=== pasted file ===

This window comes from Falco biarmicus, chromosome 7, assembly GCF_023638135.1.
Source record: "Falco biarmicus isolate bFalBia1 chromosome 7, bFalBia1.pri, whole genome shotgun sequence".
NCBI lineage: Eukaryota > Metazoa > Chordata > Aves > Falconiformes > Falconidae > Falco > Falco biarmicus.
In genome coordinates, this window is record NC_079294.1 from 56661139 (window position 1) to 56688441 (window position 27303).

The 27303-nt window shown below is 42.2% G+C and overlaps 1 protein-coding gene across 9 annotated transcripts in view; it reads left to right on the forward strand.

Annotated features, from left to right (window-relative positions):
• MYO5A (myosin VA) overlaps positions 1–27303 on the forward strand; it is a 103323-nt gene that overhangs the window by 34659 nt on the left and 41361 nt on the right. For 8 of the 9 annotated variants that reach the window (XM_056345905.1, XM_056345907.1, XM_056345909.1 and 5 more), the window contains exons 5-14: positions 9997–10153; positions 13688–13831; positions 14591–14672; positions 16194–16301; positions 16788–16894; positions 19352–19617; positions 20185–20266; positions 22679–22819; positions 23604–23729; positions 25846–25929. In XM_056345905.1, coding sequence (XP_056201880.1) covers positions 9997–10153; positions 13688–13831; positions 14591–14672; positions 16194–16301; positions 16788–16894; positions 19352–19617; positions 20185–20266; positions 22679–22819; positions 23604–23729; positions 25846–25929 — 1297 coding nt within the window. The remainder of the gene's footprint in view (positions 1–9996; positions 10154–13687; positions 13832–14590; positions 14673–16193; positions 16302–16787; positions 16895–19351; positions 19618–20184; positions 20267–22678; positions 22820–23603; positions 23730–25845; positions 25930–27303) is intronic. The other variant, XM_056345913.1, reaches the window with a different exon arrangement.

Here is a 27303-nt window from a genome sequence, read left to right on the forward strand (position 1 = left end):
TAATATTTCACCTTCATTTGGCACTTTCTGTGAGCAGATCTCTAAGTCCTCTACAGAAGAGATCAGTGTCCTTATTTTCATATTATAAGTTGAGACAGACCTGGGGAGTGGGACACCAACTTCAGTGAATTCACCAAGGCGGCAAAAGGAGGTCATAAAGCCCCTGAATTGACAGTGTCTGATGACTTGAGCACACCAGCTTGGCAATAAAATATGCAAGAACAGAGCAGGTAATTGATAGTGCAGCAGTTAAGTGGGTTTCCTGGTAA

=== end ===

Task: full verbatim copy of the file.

This window comes from Falco biarmicus, chromosome 7, assembly GCF_023638135.1.
Source record: "Falco biarmicus isolate bFalBia1 chromosome 7, bFalBia1.pri, whole genome shotgun sequence".
NCBI lineage: Eukaryota > Metazoa > Chordata > Aves > Falconiformes > Falconidae > Falco > Falco biarmicus.
In genome coordinates, this window is record NC_079294.1 from 56661139 (window position 1) to 56688441 (window position 27303).

The 27303-nt window shown below is 42.2% G+C and overlaps 1 protein-coding gene across 9 annotated transcripts in view; it reads left to right on the forward strand.

Annotated features, from left to right (window-relative positions):
• MYO5A (myosin VA) overlaps positions 1–27303 on the forward strand; it is a 103323-nt gene that overhangs the window by 34659 nt on the left and 41361 nt on the right. For 8 of the 9 annotated variants that reach the window (XM_056345905.1, XM_056345907.1, XM_056345909.1 and 5 more), the window contains exons 5-14: positions 9997–10153; positions 13688–13831; positions 14591–14672; positions 16194–16301; positions 16788–16894; positions 19352–19617; positions 20185–20266; positions 22679–22819; positions 23604–23729; positions 25846–25929. In XM_056345905.1, coding sequence (XP_056201880.1) covers positions 9997–10153; positions 13688–13831; positions 14591–14672; positions 16194–16301; positions 16788–16894; positions 19352–19617; positions 20185–20266; positions 22679–22819; positions 23604–23729; positions 25846–25929 — 1297 coding nt within the window. The remainder of the gene's footprint in view (positions 1–9996; positions 10154–13687; positions 13832–14590; positions 14673–16193; positions 16302–16787; positions 16895–19351; positions 19618–20184; positions 20267–22678; positions 22820–23603; positions 23730–25845; positions 25930–27303) is intronic. The other variant, XM_056345913.1, reaches the window with a different exon arrangement.

Here is a 27303-nt window from a genome sequence, read left to right on the forward strand (position 1 = left end):
TAATATTTCACCTTCATTTGGCACTTTCTGTGAGCAGATCTCTAAGTCCTCTACAGAAGAGATCAGTGTCCTTATTTTCATATTATAAGTTGAGACAGACCTGGGGAGTGGGACACCAACTTCAGTGAATTCACCAAGGCGGCAAAAGGAGGTCATAAAGCCCCTGAATTGACAGTGTCTGATGACTTGAGCACACCAGCTTGGCAATAAAATATGCAAGAACAGAGCAGGTAATTGATAGTGCAGCAGTTAAGTGGGTTTCCTGGTAA